so that most of the day's medications are taken fairly close to a meal time. Some medications, though, are ideally taken at least an hour before food and at least three hours after the previous food intake. Other medications should be taken with or just after food. Taking these things into account, it is often possible to group most medications at or around meal times, and this can reduce the perceived complexity of a medication schedule. On the other hand, adjusting the times of doses purely for the convenience of carers or nursing staff, without taking the correct time intervals and food associations into account, is a sure recipe for achieving suboptimal results. GOOD RESULTS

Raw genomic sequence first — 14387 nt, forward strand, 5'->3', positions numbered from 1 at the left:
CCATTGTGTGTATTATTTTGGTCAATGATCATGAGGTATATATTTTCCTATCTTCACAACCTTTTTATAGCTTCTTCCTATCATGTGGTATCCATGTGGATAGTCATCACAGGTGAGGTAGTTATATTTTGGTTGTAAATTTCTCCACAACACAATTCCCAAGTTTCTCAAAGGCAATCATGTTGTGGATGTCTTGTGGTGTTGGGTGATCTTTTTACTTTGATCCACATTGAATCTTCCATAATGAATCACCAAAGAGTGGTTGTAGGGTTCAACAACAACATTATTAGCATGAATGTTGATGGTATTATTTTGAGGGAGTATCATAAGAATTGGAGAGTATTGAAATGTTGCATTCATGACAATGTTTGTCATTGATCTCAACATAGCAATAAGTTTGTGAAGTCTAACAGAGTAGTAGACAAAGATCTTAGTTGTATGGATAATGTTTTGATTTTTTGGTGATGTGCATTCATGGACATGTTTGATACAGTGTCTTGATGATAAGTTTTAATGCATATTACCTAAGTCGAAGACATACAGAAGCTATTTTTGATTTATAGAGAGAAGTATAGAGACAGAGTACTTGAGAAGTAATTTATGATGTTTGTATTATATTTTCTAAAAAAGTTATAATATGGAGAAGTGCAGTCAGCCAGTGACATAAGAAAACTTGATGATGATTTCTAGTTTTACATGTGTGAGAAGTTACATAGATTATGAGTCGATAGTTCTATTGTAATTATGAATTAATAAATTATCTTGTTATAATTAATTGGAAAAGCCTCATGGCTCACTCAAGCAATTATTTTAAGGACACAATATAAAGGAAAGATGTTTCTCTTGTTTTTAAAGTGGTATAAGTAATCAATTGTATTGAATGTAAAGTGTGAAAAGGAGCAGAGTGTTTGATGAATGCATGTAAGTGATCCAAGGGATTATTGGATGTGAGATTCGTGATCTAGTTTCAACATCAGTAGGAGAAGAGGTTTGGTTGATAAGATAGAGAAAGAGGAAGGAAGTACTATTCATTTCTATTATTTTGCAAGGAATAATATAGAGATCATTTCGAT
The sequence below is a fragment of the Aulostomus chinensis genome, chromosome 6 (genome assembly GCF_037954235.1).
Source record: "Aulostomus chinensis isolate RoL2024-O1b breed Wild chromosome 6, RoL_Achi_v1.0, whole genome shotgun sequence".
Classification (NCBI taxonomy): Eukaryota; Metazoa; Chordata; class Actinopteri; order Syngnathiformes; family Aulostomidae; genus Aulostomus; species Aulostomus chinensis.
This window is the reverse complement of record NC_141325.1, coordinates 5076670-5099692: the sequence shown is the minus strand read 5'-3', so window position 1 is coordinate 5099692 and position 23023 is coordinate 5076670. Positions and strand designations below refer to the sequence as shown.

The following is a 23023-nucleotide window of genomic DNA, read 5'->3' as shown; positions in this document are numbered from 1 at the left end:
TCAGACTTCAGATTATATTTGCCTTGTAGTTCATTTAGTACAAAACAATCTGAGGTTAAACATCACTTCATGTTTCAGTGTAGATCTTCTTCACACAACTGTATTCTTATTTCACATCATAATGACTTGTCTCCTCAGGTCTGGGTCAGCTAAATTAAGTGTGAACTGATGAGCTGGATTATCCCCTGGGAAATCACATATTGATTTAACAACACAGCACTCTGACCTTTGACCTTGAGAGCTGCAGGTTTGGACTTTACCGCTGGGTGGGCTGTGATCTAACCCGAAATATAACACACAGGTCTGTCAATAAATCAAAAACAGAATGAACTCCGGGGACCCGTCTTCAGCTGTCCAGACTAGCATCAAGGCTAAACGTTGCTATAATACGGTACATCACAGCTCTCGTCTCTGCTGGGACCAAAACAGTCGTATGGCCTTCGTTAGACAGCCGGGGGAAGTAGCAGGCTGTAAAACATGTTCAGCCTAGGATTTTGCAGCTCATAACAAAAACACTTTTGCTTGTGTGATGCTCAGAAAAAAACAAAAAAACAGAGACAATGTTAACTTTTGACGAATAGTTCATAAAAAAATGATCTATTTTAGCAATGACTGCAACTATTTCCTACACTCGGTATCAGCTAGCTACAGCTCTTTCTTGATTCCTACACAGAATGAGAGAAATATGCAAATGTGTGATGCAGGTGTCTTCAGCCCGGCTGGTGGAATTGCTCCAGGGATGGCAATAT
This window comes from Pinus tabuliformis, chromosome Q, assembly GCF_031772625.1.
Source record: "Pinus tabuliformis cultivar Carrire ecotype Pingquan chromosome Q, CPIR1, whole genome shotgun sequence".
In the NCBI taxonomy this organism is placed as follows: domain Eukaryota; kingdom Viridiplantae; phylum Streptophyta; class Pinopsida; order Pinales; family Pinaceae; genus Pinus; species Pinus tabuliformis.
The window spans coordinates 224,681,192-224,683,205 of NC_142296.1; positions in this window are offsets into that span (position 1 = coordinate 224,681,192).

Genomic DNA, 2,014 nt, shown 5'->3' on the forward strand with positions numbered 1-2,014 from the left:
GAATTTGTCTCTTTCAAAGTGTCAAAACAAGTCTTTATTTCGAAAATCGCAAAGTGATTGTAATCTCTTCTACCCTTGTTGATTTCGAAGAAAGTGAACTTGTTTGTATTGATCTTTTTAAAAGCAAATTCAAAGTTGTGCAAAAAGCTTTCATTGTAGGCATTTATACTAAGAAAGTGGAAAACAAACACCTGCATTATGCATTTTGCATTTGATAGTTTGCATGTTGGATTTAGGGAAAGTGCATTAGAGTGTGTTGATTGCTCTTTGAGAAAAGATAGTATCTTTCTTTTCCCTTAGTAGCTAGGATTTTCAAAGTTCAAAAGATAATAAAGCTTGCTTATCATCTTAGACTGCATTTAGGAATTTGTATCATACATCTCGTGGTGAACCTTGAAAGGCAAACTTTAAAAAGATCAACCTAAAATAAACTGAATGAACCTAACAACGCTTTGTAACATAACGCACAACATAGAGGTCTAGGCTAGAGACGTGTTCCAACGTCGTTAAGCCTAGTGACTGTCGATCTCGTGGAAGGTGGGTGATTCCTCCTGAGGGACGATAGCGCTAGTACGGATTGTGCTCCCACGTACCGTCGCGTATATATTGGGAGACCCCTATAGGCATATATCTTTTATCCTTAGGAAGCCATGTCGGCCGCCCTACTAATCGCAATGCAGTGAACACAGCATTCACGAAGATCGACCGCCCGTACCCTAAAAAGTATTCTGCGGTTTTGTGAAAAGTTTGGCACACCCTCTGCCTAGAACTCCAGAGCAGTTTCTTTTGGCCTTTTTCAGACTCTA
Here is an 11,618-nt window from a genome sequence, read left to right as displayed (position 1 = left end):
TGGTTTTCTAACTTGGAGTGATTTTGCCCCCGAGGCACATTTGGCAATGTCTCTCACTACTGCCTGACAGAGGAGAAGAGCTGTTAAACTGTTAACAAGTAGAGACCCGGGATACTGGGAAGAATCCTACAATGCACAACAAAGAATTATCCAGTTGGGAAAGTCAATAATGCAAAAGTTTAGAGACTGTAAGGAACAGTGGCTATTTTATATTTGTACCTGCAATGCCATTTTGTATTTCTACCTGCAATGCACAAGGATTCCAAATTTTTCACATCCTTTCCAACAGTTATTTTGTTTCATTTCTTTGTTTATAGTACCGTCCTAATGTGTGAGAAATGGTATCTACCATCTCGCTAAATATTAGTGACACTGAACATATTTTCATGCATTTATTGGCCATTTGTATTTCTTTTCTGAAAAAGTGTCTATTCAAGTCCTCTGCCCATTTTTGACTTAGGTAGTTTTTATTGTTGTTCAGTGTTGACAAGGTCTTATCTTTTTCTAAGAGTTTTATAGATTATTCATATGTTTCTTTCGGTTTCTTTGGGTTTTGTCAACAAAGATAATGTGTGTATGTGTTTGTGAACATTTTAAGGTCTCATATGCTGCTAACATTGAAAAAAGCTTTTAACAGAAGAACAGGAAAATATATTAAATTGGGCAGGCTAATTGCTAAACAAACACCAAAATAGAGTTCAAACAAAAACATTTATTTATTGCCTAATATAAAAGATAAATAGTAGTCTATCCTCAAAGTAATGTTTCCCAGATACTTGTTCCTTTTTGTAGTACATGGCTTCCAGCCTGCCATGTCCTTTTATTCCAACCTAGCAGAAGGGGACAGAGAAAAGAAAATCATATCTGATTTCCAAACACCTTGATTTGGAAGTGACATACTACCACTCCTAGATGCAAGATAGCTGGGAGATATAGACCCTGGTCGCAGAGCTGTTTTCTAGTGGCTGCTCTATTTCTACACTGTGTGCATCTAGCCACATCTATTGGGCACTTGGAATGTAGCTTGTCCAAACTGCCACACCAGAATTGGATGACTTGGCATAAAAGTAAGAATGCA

With good overall care, persistence and common sense, and
with the benefit of expert advice when necessary, any doctor
and patient can collaboratively construct an effective pain
management regimen, without too much in the way of
compromises, in about ninety percent of all cases of chronic
pain due to cancer.
The other ten percent require considerable expertise, and often also involve significant compromises – such as restricted mobility, some residual pain, persistent drowsiness or various other side effects – in order to achieve the best possible results in a difficult situation. In a very few cases, good control of pain can only be achieved
by keeping the patient almost or completely asleep around the
clock. While this is a very simple thing to do, with modern
drugs, it is rarely the best thing to do unless everything else has
been tried first. When it is the best solution to otherwise